In 2013, a film adaptation directed by John Curran and starring Mia Wasikowska was completed. The film Tracks screened at the Venice Film Festival.[11]


The majority of Davidson's work has been travelling with and studying nomadic peoples. Jane Sullivan in The Age writes that 'while she is often called a social anthropologist', she has no academic qualifications and claims to be "completely self-taught".[3] Davidson's experiences with nomads include traveling on migration with nomads in India from 1990 to 1992. These experiences were published in Desert Places.[12]

She has studied different forms of the nomad lifestyle—including those in Australia, India, and Tibet—for a book and a documentary series. Her writing on nomads is based mainly on personal experience, and she brings many of her thoughts together in No Fixed Address, her contribution to the Quarterly Essay series.[3] Sullivan writes about this work:

One of the questions we need to ask, if we are to have a future, she says, is "Where did we cause less damage to ourselves, to our environment, and to our animal kin?" One answer is: when we were nomadic. "It is when we settled that we became strangers in a strange land, and wandering took on the quality of banishment," she writes, and then later adds: "I shall probably be accused of romanticism."[3]

References in popular culture[edit]

Davidson is the subject of a song written by Irish folk singer and songwriter Mick Hanly.[13] The song, "Crusader", was recorded by Mary Black on her 1983 self-titled album.

The film Tracks is based on Davidson's memoir of the same name.



  1. ^ a b Davidson, Robyn (30 May 1995). Tracks. Vintage. ISBN 0-679-76287-6. 
  2. ^ Bruce Chatwin, letter to Ninette Dutton, 1 November 1984, in Under the Sun: The Letters of Bruce Chatwin, ed. Elizabeth Chatwin and Nicholas Shakespeare, p. 395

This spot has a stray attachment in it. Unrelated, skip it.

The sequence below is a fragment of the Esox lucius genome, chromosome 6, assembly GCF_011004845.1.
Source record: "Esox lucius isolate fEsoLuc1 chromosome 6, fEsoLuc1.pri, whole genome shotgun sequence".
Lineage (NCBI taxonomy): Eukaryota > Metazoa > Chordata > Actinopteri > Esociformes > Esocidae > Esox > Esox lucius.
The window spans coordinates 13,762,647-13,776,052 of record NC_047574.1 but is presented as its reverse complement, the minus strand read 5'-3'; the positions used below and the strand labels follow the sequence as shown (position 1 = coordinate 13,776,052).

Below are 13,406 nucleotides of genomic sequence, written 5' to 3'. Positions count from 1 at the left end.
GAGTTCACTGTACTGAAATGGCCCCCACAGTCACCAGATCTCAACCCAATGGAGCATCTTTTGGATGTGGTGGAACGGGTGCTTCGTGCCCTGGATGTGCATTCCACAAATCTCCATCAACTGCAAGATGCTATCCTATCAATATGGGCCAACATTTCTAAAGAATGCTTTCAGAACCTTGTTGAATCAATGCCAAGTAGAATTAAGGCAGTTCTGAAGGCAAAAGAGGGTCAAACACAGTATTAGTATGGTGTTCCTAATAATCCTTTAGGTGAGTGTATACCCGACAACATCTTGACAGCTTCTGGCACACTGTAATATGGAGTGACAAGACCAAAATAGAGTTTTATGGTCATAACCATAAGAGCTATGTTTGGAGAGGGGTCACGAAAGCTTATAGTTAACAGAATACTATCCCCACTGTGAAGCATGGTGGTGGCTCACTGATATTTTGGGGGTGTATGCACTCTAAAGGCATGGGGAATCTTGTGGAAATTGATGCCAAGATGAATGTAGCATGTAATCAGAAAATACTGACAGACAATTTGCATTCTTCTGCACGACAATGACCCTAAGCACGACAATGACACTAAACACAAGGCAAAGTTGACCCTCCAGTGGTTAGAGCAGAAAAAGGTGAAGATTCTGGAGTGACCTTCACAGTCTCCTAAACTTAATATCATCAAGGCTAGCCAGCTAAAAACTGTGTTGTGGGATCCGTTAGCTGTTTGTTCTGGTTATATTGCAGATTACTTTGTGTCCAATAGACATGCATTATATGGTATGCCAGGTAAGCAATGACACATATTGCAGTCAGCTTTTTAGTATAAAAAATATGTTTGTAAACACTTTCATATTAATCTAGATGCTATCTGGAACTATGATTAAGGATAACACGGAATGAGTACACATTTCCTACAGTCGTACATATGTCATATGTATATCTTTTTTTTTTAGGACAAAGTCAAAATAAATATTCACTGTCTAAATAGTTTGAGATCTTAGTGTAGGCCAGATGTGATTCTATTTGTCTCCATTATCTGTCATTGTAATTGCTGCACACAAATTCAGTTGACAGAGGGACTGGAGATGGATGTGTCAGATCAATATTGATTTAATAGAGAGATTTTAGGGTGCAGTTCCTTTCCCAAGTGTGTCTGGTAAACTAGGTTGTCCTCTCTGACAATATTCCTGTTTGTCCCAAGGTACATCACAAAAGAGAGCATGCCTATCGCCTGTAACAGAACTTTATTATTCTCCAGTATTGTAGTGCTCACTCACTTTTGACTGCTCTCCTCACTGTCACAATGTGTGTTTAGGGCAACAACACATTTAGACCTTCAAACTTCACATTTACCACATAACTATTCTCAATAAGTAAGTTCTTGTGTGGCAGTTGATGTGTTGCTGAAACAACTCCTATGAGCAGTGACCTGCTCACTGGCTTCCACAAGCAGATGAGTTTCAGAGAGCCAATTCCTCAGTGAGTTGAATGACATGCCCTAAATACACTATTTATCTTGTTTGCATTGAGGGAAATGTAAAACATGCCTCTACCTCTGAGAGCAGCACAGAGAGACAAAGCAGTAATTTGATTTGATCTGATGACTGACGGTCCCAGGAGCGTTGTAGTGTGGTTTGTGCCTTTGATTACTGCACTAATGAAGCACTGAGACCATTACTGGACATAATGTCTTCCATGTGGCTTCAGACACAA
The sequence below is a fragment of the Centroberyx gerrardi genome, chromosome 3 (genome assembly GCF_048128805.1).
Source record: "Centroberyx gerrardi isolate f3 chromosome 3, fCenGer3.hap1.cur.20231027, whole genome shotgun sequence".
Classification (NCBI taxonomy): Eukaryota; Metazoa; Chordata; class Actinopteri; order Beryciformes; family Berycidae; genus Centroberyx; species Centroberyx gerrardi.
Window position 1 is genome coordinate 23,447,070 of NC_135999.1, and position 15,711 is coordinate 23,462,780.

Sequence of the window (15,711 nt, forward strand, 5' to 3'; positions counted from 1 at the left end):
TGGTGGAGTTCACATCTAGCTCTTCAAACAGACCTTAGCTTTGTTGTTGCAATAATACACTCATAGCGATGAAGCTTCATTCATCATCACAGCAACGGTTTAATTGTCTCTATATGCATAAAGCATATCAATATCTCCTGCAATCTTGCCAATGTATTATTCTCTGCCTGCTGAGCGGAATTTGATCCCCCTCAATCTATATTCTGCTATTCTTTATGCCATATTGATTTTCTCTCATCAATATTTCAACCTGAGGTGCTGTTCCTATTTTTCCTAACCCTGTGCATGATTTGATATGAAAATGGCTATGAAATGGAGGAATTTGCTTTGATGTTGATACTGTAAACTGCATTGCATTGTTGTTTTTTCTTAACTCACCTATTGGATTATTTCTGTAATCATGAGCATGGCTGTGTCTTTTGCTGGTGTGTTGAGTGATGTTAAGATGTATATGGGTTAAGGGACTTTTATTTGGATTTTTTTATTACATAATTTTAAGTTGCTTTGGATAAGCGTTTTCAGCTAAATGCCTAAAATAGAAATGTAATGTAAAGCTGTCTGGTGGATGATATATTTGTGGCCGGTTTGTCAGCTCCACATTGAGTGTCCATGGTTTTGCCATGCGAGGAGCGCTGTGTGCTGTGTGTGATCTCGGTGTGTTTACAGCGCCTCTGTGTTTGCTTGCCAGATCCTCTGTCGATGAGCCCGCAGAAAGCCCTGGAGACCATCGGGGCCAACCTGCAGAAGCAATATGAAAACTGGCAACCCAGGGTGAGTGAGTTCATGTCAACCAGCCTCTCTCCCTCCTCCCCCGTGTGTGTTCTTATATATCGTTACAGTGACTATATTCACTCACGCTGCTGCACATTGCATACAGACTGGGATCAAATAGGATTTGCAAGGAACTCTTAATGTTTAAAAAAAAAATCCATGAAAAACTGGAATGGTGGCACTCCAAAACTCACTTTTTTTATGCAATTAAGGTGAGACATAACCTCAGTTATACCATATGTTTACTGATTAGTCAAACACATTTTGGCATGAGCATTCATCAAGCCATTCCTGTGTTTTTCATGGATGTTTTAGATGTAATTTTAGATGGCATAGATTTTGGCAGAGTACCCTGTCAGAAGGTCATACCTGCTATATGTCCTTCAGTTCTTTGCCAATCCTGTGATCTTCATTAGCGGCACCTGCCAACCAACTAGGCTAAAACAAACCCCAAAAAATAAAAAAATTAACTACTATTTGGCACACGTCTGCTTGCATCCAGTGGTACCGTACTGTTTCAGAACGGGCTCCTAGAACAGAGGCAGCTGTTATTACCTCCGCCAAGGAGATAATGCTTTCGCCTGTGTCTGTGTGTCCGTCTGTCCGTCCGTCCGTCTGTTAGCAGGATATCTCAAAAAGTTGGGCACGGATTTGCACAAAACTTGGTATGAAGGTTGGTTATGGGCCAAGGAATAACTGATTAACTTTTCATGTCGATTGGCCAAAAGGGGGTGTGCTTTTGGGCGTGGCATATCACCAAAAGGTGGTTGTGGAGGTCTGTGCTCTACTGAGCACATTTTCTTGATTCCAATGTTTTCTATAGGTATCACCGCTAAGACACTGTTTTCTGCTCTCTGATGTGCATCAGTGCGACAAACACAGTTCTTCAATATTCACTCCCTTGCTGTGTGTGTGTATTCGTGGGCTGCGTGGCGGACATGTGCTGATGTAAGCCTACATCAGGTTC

3. ^ a b c d e Sullivan, Jane (2006) "The wonder of wander", The Age, 7 December 2006
  4. ^ The Age, GoodWeekend, 8 Feb 2014.
  5. ^ Davidson, Robyn (May 1978). "Tracks". National Geographic Society. 
  6. ^ Davidson, Robyn, 1950- (1980), Tracks / Robyn Davidson, J. Cape 
  7. ^ Smolan, Rick; Davidson, Robyn, 1950- (1992), From Alice to ocean : alone across the Outback / photographed by Rick Smolan, Viking in association with Against All Odds Productions 
  8. ^ Falkiner (1992) p. 120
  9. ^ Warakurna Artists
  10. ^ Warakurna history paintings, National Museum of Australia
  11. ^ Mia Wasikowska stars in film of Robyn Davidson's book 'Tracks' playing Robyn Davidson (10-year-old Lily Pearl plays Robyn as a child in numerous flashback sequences throughout the film), which also features Adam Driver (from TV's "Girls") as Rick Smolan, the National Geographic photographer who covers Robyn's camel journey across Australia Daily Telegraph
  12. ^ Davidson, Robyn, 1950- (1997), Desert places / Robyn Davidson, Penguin Books 
  13. ^ Crusader lyrics, Mary Black website
  14. ^ Mail Order Bride, IMDb
  15. ^ Peter Blazey Fellowship, University of Melbourne


  • Falkiner, Suzanne (1992) Wilderness (Series: Writers' Landscape), East Roseville, Simon and Schuster

External links[edit]